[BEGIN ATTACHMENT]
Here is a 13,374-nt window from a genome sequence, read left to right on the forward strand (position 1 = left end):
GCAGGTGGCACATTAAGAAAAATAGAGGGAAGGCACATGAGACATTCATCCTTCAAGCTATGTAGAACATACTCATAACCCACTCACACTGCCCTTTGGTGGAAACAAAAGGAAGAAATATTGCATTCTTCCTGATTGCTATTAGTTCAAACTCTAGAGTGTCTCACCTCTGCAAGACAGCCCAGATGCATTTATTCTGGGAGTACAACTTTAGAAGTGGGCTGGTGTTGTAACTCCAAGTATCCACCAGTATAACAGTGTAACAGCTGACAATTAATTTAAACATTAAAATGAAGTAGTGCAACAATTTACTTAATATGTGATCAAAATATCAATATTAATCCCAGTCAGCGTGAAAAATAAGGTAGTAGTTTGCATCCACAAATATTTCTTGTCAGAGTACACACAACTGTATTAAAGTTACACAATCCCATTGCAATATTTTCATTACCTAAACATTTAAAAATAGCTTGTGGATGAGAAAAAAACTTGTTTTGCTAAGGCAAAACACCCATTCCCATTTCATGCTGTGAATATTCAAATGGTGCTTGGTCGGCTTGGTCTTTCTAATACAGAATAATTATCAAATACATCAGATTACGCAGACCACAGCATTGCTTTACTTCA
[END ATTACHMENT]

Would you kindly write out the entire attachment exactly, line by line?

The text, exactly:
Here is a 13,374-nt window from a genome sequence, read left to right on the forward strand (position 1 = left end):
GCAGGTGGCACATTAAGAAAAATAGAGGGAAGGCACATGAGACATTCATCCTTCAAGCTATGTAGAACATACTCATAACCCACTCACACTGCCCTTTGGTGGAAACAAAAGGAAGAAATATTGCATTCTTCCTGATTGCTATTAGTTCAAACTCTAGAGTGTCTCACCTCTGCAAGACAGCCCAGATGCATTTATTCTGGGAGTACAACTTTAGAAGTGGGCTGGTGTTGTAACTCCAAGTATCCACCAGTATAACAGTGTAACAGCTGACAATTAATTTAAACATTAAAATGAAGTAGTGCAACAATTTACTTAATATGTGATCAAAATATCAATATTAATCCCAGTCAGCGTGAAAAATAAGGTAGTAGTTTGCATCCACAAATATTTCTTGTCAGAGTACACACAACTGTATTAAAGTTACACAATCCCATTGCAATATTTTCATTACCTAAACATTTAAAAATAGCTTGTGGATGAGAAAAAAACTTGTTTTGCTAAGGCAAAACACCCATTCCCATTTCATGCTGTGAATATTCAAATGGTGCTTGGTCGGCTTGGTCTTTCTAATACAGAATAATTATCAAATACATCAGATTACGCAGACCACAGCATTGCTTTACTTCA